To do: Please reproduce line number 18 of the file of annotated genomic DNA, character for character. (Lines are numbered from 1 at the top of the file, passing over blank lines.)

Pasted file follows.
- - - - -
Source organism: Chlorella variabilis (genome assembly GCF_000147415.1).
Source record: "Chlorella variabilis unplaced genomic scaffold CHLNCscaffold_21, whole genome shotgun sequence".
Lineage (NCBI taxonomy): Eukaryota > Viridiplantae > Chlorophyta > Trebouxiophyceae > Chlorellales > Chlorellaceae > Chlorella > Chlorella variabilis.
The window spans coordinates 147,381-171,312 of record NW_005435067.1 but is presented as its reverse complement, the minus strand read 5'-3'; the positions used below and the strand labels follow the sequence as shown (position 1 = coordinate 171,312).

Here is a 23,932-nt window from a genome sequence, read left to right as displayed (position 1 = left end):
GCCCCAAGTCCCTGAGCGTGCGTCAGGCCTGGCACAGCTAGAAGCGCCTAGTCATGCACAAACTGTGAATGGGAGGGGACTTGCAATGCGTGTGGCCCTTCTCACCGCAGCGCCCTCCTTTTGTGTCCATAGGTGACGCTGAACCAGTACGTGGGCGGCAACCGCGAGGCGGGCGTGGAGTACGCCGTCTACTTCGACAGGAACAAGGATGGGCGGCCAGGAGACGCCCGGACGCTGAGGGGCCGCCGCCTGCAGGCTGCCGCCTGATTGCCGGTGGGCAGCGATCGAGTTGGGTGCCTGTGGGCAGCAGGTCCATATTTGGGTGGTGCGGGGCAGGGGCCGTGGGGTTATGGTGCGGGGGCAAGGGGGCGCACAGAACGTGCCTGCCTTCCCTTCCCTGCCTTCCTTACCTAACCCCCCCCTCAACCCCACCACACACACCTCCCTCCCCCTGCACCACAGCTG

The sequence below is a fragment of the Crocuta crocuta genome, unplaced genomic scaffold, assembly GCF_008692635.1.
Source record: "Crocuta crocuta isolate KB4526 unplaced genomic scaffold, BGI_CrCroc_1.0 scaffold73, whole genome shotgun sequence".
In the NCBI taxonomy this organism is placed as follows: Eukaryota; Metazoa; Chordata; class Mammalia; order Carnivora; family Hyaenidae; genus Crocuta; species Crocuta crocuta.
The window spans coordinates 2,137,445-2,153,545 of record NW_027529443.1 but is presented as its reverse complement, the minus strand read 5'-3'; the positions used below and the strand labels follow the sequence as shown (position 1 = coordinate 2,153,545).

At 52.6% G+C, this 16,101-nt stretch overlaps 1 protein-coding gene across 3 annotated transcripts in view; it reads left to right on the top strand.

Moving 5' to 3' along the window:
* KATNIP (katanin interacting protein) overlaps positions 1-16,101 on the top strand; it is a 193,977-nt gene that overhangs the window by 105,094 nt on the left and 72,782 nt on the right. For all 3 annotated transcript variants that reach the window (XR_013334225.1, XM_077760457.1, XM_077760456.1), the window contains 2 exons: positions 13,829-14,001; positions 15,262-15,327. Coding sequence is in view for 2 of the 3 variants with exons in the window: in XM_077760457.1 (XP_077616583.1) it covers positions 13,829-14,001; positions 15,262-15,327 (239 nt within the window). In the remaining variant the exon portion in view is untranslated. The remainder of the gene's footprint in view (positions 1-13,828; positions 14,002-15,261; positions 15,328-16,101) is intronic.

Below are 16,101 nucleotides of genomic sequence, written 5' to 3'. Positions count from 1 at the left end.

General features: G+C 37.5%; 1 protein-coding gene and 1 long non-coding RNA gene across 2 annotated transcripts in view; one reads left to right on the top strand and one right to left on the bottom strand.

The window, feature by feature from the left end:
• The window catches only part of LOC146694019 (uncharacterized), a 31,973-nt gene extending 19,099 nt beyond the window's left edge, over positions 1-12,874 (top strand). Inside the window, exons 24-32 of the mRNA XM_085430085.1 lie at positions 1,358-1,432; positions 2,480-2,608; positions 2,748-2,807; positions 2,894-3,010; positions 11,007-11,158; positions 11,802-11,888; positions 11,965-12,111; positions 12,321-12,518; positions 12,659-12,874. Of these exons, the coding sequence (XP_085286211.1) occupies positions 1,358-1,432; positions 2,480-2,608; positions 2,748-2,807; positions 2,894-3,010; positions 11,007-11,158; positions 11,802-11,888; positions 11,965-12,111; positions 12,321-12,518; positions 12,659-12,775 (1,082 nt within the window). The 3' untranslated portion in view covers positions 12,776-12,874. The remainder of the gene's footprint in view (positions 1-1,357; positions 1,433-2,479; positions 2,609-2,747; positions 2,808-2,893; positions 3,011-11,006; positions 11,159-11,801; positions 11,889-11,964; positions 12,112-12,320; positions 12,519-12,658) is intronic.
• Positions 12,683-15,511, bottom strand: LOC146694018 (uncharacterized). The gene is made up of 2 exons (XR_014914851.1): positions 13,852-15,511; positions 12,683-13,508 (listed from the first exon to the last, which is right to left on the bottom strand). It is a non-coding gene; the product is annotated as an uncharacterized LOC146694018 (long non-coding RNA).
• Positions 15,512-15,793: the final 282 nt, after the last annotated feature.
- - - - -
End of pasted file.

• Positions 12,683-15,511, bottom strand: LOC146694018 (uncharacterized). The gene is made up of 2 exons (XR_014914851.1): positions 13,852-15,511; positions 12,683-13,508 (listed from the first exon to the last, which is right to left on the bottom strand). It is a non-coding gene; the product is annotated as an uncharacterized LOC146694018 (long non-coding RNA).